All the paintings are executed with painterly skill, with each element carefully placed within a picture frame of measured space, providing maximum emotive effect. Emotions seem contained or placed within blocks of colour, that divide and isolate the figures within their environment.
And there is plenty of grey in this exhibition, laid across the canvas as a dominant mood. But unlike a grey day that dulls and mutes, here it provides the perfect backdrop, a deep mood of restraint, acting as foil to leaping colours, often climaxing in red or white, all skillfully applied. The eye and heart welcoming such release, like definition released from grey uncertainty.
In My Inner World, the large grey canvas seems almost to smother the young girl. She stands within a black circle to the side of the frame, arms purple, head bowed, features ill-defined, engulfed by large black ear muffs or phones(?) the mood oppressive.
A more overt defiance is portrayed in I will win, where a battle-hardened conker, hangs on a string from an extended fist; a challenge to the viewer. A blond evangelical, white dressed child, dares you from behind deep dark eyes.
There are other paintings too, that direct our attention to paraphernalia, garnered from the altar of childhood, with titles like Imaginary Friends, Games and New Sandals, and Pick a Number Pick a Colour. These allow for personal, even light hearted reflection. But we remain throughout, aware of the presence of the child, in whose world we roam.
In Bray, we have a smaller painting, as if plucked from the mist of artist memory, a beautifully detailed nugget. Placed to one side within the frame, as if noticed in passing, a textured grey roof and carnival façade, its edges simmering with orange red. Only a bare suggestion of horizon within the mist.
And finally, two pieces that demand a mention. Game of Trust: A large (200 x 200) painting, that looks down from on high, lending a child’s perspective; canvas almost total grey. We are greeted first by a dog, ears receptive, eyes direct, with harmless pink collar. But from the background, the image grows more complicated. Here, pink ribbon both presents and binds the figure. Pink skin feels raw, and a pink eared bunny is placed womb-like, on the figure of mother or Bride. She floats on high, aloof, grey, faint and headless. Shrouded in grey and faded lace, drawn delicately in chalk. A tender piece.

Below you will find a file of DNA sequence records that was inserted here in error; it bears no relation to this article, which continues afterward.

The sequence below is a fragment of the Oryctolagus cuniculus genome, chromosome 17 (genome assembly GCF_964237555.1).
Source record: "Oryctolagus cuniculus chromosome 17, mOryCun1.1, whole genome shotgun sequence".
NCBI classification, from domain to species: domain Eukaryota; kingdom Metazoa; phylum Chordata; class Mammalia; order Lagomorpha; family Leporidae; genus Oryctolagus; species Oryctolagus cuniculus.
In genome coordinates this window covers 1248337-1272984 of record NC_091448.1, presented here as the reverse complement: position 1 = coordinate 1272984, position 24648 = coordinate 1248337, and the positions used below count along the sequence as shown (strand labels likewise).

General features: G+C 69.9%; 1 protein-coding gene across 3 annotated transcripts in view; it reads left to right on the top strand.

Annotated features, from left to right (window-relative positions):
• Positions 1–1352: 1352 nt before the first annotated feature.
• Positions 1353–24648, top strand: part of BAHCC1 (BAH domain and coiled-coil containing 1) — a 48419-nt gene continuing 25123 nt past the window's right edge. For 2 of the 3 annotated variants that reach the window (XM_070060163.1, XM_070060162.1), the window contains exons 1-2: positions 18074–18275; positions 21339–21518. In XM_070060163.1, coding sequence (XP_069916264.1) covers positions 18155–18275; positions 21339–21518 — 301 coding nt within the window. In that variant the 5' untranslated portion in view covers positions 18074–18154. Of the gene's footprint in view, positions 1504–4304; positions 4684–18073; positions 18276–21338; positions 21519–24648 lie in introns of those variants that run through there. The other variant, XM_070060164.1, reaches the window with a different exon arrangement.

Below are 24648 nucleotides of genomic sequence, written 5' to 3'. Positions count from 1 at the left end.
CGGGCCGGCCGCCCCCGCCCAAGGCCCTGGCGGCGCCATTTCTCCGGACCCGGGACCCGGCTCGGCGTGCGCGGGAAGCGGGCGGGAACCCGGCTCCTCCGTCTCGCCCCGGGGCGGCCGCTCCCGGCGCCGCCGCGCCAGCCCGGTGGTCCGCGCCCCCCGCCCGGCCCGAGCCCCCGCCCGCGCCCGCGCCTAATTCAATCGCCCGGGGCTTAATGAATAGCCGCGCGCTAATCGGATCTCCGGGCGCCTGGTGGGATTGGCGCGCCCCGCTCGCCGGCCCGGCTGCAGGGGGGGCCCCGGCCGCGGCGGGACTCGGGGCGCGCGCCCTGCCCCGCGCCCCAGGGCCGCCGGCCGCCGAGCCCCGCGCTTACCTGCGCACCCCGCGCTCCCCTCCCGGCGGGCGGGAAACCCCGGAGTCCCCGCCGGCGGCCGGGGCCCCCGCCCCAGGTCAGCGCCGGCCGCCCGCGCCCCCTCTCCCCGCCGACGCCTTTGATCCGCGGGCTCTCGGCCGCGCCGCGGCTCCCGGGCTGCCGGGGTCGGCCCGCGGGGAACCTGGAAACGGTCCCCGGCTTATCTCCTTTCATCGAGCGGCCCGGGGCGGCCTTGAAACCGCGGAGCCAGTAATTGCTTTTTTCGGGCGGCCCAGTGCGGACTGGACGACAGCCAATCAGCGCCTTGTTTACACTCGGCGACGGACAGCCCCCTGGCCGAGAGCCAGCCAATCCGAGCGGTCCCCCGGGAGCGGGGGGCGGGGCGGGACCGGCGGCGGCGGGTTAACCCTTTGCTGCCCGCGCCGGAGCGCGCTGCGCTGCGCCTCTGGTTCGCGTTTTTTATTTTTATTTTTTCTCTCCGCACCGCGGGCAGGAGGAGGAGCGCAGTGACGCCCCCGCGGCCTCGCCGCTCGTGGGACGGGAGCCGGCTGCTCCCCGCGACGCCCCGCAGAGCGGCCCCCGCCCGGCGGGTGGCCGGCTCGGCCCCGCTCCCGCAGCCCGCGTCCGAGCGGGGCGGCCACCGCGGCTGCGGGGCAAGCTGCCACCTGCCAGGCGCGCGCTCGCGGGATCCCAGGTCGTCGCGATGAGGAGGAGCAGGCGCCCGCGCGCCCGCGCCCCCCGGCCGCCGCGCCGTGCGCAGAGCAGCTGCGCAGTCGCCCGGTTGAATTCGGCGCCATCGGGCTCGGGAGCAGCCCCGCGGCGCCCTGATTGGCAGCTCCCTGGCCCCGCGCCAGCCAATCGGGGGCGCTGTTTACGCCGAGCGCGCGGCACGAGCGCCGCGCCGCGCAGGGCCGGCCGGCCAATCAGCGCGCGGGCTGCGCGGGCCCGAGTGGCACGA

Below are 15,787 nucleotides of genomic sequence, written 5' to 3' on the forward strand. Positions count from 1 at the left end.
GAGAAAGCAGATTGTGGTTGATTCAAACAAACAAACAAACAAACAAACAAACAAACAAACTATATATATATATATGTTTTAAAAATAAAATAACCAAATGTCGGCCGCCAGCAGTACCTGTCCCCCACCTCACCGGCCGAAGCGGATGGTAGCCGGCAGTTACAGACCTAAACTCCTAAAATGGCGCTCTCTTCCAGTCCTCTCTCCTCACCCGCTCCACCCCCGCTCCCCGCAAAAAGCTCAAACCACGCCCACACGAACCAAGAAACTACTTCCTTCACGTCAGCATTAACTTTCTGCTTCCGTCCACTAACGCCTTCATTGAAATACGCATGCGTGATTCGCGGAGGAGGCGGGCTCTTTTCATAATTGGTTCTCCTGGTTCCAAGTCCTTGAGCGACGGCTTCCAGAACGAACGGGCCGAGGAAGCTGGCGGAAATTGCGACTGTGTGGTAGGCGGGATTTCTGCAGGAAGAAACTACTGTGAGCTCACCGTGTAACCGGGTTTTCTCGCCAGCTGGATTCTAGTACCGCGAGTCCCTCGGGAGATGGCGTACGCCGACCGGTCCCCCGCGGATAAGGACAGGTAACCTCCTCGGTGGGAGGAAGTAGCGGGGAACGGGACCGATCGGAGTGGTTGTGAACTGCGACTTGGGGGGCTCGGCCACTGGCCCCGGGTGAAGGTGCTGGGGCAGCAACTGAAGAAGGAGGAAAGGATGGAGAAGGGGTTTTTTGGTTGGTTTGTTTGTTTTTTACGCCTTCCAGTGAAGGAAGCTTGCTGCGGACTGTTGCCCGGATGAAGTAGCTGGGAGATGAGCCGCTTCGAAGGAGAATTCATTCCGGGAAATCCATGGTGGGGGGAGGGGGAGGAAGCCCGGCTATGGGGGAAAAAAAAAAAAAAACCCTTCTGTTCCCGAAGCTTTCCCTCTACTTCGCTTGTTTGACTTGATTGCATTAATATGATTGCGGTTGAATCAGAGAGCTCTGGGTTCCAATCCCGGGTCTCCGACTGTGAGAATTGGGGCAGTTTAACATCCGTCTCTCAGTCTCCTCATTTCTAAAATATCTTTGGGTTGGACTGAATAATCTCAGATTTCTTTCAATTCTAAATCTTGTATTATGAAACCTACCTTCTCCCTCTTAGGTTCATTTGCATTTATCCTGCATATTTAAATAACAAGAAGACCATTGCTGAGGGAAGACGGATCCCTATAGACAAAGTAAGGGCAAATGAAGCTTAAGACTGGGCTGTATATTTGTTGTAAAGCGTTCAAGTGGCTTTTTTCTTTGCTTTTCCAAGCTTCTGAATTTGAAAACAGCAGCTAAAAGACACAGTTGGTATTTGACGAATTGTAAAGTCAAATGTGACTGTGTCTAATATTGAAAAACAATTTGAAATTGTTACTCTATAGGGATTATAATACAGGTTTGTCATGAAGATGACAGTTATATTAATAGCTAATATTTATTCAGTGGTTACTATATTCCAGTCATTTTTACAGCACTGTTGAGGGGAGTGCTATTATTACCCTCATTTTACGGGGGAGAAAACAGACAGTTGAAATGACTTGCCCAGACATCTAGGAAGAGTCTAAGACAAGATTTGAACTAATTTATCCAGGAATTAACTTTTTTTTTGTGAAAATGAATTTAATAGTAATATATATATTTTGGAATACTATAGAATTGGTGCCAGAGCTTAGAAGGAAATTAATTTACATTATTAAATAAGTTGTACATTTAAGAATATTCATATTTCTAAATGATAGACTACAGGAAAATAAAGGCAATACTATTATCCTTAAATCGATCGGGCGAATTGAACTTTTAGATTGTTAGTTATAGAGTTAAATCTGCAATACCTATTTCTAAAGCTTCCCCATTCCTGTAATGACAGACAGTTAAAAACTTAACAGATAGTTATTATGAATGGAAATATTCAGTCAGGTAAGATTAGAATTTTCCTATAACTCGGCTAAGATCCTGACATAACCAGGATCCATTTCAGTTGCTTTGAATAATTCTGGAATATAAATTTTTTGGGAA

Counting to 10 maybe even 20: When I was first ushered into the main exhibition space, standing there to greet me, was a large naked beige canvas, its soft, calming, hemp-like texture, largely empty and unmarked. Off centre, is a fine sparse drawing of a young girl, waist up. With just a bare outline of the body, the head is deftly drawn, in dry brushed red. Shadows suggestive of swell and bruising. The fantasy supported by two tiny drops of nose-bleed red, out centre frame in the beige expanse. The work is restrained and minimal giving it emotional force. It arrests your attention, stills the mind and moves the heart. During my visit, I returned repeatedly to this work, paradoxically, as balm to the more overt drama elsewhere. Here, it’s as if we have moved on from resilience and resistance, to a vulnerable openness. The effect is of a less literal and more iconic work.
Inevitably, we come to art with expectations, and the artist (particularly with contemporary art), may see it as their job to confound these expectations. And confrontation is often necessary, both to pique interest, and generate real engagement.
My experience of this this exhibition, is that it serves to reflect the conflict and fractures, both within ourselves and between us and our environment. A theme that is always relevant, and now even more so, given current covid times, and this strange fractured environment we currently inhabit.
Exhibition Runs To 26th September 2020 at GOMA (Gallery of Modern Art Waterford)
Open to the public Wednesday — Saturday 12.30–5.30pm. (All welcome)